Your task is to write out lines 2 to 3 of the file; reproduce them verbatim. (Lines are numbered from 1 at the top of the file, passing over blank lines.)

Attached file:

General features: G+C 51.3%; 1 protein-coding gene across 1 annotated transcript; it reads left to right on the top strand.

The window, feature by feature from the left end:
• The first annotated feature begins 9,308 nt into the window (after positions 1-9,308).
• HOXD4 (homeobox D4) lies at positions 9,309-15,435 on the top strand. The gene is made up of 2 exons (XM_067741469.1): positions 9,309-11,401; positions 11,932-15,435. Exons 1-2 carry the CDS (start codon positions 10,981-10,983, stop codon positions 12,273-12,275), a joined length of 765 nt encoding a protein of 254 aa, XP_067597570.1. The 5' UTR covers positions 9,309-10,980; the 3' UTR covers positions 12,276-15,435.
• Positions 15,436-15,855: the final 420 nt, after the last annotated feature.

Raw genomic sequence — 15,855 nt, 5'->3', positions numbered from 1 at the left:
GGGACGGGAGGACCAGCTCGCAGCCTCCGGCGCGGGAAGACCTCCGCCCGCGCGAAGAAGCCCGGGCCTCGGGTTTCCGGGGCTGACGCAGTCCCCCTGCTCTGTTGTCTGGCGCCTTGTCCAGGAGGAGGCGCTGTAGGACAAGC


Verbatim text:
The window, feature by feature from the left end:
• The first annotated feature begins 9,308 nt into the window (after positions 1-9,308).